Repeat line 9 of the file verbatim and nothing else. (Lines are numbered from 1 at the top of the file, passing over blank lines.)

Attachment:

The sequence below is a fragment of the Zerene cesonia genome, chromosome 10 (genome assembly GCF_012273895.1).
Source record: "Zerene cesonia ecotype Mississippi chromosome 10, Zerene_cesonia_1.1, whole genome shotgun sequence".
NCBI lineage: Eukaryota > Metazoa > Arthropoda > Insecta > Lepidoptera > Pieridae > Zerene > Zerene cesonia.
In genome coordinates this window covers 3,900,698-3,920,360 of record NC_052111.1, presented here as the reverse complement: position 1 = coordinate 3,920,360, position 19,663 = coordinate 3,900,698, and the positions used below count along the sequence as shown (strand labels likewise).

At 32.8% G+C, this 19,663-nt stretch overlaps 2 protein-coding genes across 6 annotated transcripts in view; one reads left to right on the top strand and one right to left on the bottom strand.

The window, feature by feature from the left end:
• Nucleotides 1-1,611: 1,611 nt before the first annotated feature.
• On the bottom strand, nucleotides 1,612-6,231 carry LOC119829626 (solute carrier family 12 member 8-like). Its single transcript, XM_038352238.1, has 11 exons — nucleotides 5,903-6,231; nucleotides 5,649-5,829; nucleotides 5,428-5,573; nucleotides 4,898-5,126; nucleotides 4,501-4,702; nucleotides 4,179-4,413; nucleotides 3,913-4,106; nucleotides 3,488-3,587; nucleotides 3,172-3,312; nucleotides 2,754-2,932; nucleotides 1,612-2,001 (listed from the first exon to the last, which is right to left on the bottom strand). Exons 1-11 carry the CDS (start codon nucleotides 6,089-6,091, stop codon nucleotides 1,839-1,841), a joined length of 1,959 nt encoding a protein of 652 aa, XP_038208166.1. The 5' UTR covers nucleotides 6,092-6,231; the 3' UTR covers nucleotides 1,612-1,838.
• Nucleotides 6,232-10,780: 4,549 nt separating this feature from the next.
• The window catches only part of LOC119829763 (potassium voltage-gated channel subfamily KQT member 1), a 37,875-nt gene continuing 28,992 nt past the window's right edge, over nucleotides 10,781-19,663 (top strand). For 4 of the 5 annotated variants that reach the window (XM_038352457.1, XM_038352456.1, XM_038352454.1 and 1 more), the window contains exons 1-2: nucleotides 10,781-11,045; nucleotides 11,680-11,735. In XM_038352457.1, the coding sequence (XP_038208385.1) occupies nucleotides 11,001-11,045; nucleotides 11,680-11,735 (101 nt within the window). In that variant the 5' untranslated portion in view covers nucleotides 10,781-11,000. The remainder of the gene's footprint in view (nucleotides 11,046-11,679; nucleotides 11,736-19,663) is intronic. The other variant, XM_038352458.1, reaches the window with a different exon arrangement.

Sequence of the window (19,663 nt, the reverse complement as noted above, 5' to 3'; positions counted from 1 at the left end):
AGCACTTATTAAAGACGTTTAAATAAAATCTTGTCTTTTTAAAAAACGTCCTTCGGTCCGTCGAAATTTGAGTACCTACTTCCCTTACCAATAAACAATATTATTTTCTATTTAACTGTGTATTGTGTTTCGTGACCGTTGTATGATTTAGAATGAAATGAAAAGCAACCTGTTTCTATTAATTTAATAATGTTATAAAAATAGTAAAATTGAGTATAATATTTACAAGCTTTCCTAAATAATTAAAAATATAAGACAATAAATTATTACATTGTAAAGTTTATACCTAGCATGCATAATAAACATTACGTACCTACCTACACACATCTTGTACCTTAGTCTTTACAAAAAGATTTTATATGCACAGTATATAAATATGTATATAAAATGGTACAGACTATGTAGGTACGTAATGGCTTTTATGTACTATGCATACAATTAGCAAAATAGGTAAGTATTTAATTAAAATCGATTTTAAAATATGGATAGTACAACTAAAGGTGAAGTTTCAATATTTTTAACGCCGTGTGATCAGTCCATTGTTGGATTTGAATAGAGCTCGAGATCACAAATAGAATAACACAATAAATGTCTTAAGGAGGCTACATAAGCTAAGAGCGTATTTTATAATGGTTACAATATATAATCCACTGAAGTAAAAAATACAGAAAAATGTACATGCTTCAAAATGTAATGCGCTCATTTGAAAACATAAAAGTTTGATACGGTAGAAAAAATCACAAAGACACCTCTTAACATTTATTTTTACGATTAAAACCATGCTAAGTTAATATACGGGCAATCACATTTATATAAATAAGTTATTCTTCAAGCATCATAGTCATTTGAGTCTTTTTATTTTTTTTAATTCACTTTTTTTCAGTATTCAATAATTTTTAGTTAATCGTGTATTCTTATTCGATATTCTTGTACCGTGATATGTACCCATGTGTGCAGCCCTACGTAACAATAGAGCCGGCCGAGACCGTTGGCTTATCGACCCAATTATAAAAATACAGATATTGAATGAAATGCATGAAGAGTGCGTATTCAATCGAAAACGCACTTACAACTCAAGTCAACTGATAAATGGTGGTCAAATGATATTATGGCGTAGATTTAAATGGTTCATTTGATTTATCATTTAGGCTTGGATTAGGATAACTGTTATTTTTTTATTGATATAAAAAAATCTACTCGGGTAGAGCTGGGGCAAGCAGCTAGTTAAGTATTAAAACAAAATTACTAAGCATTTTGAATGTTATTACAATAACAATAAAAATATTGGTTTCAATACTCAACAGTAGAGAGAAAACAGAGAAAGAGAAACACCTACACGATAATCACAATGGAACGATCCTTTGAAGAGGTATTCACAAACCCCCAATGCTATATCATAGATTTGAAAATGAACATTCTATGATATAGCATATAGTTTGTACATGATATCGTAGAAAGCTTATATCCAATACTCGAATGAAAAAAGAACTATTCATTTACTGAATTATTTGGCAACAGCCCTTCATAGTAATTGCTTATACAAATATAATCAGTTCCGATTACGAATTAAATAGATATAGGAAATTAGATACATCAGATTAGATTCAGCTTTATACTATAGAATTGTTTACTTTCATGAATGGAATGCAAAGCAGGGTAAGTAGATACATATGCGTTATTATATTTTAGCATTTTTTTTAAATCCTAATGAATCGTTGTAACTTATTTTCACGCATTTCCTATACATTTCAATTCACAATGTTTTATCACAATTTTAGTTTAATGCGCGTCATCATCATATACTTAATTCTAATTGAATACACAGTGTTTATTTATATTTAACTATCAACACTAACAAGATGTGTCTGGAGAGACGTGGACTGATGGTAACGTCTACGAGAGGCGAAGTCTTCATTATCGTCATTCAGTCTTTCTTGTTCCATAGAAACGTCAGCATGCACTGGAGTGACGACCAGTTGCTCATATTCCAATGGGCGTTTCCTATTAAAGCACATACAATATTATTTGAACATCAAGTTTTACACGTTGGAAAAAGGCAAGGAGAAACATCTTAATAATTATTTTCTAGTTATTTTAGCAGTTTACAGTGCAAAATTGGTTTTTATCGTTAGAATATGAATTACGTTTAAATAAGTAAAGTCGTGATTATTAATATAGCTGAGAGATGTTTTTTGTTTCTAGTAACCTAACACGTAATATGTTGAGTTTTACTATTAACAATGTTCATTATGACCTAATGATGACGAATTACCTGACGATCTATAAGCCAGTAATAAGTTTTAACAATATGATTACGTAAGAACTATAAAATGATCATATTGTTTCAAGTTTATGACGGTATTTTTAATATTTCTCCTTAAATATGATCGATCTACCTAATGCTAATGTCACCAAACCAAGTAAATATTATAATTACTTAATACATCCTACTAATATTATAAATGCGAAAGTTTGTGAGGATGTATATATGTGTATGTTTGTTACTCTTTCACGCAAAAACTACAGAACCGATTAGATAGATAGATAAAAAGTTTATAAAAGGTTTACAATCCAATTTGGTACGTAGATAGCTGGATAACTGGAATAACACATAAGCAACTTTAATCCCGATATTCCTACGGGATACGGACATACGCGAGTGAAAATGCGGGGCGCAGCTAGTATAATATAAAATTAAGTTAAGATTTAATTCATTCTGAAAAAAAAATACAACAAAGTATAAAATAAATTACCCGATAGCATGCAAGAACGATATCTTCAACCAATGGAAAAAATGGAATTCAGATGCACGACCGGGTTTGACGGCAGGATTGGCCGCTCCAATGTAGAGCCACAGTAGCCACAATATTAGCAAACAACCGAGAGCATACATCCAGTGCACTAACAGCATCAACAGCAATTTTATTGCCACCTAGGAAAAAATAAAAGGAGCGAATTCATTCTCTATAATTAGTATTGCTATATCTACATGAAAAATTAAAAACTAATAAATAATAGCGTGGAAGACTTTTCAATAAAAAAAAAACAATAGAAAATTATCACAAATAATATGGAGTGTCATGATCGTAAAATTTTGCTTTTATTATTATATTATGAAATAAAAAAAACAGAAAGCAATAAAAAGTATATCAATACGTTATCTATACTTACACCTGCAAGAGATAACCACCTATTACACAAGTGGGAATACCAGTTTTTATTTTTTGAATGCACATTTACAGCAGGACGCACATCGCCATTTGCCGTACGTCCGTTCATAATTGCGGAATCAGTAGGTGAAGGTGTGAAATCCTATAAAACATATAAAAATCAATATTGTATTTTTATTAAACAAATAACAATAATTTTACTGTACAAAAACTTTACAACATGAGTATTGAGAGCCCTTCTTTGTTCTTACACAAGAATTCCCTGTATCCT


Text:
• Nucleotides 6,232-10,780: 4,549 nt separating this feature from the next.